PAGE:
This Is What Dismantlement Looks Like

Oddly enough, when you work for a boss that actively disparages, nay, defames the work you do, loudly, constantly and in public, employees are going to react.

The numbers for the Minneapolis Police Department are well-nigh catastrophic:

Nearly 40% attrition in four months. And I suspect the recruit stream has not only dwindled to a trickle, but is heavily made up of people you don’t want wearing badges and carrying guns.

Historically? Minneapolis went through similar (albeit not nearly so drastic) problems in the nineties, and before that in the seventies – and the city paid the price in terms of officer quality both times.

This could well make both of those troughs look like the good times.

24 thoughts on “This Is What Dismantlement Looks Like

  1. 438 cops, eh? Let’s unpack that. Minneapolis has a population of 437,069. Not all criminals who commit crimes in Minneapolis live there, but let’s be generous and say that only 1% of the population are criminals, defined as people who warrant the attention of cops.

    That’s 43,706 which gives you a crook/cop ratio of 100/1. Now of course not all criminals are committing crimes at the same time. They need time off to enjoy the fruit of their labor like anyone else so lets say 25% are on duty at any given time. 25/1 is great odds, if you’re Batman.

    As a benchmark to measure against, General Mills has 2,650 super woke employees in their Minneapolis HQ making sure your kids never run out of rainbow Cheerios.

    I don’t think anyone could say a victory dance was unwarranted for the city leaders who promised to get rid of the cops. November’s Trump victory should be real fun.

  2. Pete – are you counting the “houseless” folks living in the parks? That probably pushes up the population by 5k. Also, I’d divide the number of police by 4 to determine the amount on patrol at any one time. With the city being about 58 square miles, that has one police officer covering .53 square miles. Use the 8/18 numbers, and you get .27 sq mi per cop. That’s assuming that they are all riding solo, which I don’t see too often anymore. And that they’ll respond with just one squad car (also unlikely).

    I wonder when a current or former Minneapolis PO is going to file a civil suit for a toxic work environment? Or, will it be a class action with all of them?

  3. Swiftee, 1% of the population is about 4000, not 40000. That said, the portion of the population as a whole that is “under supervision” is closer to 6%, so 10% as a portion of people with an “interesting criminal record” is probably reasonable. It’s also worth noting that with 438 officers–1:1000 residents– Murderapolis is rather underprovisioned compared to New York (1:150), Chicago (1:200), and LA (1:300). Even before the drops–1:500–they were low by big city standards.

    I don’t predict good things out of this.

  4. Only 438 officers in Patrol division which means the rest are Administration, Finance, Public Information, Human Resources, Crime Prevention, Community Response, Licensing (investigates applicants for various business licenses and permits issued by the City of Minneapolis, such as those governing the sale of alcoholic beverages, pawn shops and second-hand stores, charitable gaming activities), Crime Lab, Forgery/Fraud, Narcotics, Sex Crimes, Robbery, Homicide, Evidence, the jail . . . all important functions, to be sure, but not feet-on-the-street responding to calls from dispatch.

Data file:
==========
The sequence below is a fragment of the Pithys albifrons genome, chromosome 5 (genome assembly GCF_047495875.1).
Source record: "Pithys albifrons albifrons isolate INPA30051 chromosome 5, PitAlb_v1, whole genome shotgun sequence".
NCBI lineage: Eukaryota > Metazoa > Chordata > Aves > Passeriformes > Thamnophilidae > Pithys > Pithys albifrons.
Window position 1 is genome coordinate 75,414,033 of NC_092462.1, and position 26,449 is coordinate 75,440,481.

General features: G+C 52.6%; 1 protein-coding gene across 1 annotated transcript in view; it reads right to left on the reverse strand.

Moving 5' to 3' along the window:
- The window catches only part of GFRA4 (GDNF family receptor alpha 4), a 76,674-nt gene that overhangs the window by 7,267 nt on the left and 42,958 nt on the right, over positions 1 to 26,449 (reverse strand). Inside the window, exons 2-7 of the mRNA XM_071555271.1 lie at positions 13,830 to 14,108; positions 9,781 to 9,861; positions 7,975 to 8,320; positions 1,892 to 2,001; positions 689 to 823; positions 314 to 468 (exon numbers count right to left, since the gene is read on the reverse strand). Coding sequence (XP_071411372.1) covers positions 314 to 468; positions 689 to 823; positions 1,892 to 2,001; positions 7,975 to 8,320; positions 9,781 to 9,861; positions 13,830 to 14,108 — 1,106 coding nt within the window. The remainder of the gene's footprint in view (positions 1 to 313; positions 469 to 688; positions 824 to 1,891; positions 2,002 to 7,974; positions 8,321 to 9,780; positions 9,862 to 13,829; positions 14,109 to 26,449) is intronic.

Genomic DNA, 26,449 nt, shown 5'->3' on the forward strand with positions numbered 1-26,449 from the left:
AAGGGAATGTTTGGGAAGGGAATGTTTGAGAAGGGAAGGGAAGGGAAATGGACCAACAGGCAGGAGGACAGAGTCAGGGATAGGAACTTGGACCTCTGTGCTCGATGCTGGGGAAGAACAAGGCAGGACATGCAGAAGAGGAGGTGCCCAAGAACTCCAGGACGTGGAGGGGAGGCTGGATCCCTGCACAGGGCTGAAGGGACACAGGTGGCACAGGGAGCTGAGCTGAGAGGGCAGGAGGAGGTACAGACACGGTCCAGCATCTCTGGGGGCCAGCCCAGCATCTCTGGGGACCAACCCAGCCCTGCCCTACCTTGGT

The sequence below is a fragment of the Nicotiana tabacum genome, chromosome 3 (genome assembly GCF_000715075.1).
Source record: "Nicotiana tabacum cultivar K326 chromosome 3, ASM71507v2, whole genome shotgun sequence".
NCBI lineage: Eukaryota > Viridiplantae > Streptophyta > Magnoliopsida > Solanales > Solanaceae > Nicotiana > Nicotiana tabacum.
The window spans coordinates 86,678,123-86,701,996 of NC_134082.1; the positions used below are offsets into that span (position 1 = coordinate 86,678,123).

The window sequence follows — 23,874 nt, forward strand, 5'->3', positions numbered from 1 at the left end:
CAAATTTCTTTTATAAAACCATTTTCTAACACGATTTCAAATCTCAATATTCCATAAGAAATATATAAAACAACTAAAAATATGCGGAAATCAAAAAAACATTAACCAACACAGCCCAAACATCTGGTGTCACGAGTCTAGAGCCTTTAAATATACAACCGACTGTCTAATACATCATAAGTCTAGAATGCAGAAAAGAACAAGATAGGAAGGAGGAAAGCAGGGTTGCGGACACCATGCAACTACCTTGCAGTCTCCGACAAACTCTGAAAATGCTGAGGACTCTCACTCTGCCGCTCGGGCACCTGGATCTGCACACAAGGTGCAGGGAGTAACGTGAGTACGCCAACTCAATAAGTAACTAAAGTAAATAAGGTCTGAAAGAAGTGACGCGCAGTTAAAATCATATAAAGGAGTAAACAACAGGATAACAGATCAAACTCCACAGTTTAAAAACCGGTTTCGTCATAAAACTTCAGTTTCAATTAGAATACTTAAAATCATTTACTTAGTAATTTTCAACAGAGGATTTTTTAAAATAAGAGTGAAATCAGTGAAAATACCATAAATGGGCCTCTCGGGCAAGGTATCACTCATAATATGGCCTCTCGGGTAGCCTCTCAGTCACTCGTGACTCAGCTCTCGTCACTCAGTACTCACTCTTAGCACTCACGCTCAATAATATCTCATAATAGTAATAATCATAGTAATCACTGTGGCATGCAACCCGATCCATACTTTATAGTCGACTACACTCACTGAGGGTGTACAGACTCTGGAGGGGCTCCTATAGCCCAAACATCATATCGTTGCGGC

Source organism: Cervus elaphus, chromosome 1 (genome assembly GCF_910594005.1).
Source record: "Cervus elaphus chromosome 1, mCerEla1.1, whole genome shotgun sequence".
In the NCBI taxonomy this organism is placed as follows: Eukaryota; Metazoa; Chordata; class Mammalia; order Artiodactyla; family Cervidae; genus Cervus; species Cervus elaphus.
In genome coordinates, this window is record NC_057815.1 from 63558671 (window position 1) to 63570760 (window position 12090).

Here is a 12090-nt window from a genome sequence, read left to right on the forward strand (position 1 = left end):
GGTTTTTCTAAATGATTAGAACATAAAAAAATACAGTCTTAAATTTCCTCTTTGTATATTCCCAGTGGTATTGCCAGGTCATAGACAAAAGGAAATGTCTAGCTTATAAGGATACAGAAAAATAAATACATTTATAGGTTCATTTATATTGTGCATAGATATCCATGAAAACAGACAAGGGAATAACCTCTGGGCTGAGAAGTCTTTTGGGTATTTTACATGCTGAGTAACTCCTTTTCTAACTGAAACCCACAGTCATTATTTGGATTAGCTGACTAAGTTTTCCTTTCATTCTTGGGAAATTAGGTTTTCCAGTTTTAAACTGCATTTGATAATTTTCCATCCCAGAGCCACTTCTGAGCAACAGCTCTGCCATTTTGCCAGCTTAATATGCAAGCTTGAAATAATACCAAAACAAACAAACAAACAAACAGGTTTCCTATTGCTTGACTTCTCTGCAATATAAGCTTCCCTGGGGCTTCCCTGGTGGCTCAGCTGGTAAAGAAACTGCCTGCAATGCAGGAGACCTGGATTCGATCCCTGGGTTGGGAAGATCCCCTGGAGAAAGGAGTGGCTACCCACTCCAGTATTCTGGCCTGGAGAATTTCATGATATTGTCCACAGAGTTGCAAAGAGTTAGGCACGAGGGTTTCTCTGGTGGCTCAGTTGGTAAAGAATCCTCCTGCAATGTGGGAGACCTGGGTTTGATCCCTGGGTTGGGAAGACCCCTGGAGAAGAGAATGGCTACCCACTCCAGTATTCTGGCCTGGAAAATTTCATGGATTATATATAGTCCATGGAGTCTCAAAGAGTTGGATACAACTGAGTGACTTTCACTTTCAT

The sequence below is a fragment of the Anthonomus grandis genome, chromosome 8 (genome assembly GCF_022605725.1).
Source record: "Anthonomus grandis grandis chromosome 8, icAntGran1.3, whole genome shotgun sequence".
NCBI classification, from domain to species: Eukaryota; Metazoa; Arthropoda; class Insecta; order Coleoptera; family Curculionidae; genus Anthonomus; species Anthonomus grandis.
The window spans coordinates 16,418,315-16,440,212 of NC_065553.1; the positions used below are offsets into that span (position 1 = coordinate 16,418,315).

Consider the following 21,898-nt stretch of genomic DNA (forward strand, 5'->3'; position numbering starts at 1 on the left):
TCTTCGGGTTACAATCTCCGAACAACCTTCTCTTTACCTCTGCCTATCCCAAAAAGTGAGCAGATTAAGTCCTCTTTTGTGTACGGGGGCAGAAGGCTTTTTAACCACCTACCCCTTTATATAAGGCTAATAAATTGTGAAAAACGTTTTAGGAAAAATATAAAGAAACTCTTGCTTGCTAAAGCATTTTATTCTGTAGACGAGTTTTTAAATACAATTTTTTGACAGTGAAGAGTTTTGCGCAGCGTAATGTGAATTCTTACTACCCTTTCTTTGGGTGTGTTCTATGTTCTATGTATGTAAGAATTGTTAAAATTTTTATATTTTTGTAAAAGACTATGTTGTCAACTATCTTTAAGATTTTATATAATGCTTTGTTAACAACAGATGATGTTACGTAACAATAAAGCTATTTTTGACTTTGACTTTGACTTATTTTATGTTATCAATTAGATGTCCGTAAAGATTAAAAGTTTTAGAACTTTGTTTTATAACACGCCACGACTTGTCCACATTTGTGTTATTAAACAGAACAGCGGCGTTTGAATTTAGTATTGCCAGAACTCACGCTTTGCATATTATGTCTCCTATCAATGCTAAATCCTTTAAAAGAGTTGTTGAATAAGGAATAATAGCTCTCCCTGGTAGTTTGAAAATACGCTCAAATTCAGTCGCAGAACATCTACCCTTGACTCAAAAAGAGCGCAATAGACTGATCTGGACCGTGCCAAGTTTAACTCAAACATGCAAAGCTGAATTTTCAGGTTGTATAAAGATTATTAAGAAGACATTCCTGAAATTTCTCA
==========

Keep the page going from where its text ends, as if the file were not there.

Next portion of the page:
438 divided into three shifts = 100 cops on the street at any one time. 2 to a squad means 50 cars on patrol at any one time. Is 50 cars enough for a city the size and complexity of Minneapolis? In a city of well-mannered citizens, that would be more than enough officers. In Minneapolis, in today’s political climate, they’re definitely under-manned.

  5. … oh, and because that last link is from Treacher, it’s NeverTrump-safe: there’s a couple mindless digs at Trump, so you don’t have to feel like it’s an echo chamber of pro-Trump nutjobs.

  6. Now, as a result of this years turmoil, heavily made up of people you don’t want wearing badges and carrying guns?

    As opposed to before, when high school dropout and votech food service student Derek Chauvin was getting hired on to the force? And Thomas Lane, who also didn’t graduate HS?

    I dont think it was ever not the case that policing drew misanthropic and unskilled personalities. Its probably true that its going to be harder now to recruit normies into the job.

  7. “As opposed to before, when high school dropout and votech food service student Derek Chauvin was getting hired on to the force? And Thomas Lane, who also didn’t graduate HS?”

    Right-O, because we all know public school and University grads are the gold standard for intelligence.

  8. So let me see if I get this right. heavily made up of people you don’t want wearing badges and carrying guns. But… but… I was told we need to upgrade and educate and soften and humanize the police force. Pshaw… why do we need those 438 officers on the street at all? Should they all not be social outreach special ed graduates who can sweet talk folks onto the path of rightousness? No… MPLS work is not done. Only when there is not a single cop remains in uniform, all precincts are shut down, and social outreach workers are manning the lemonade stands will the city become peaceful and serene.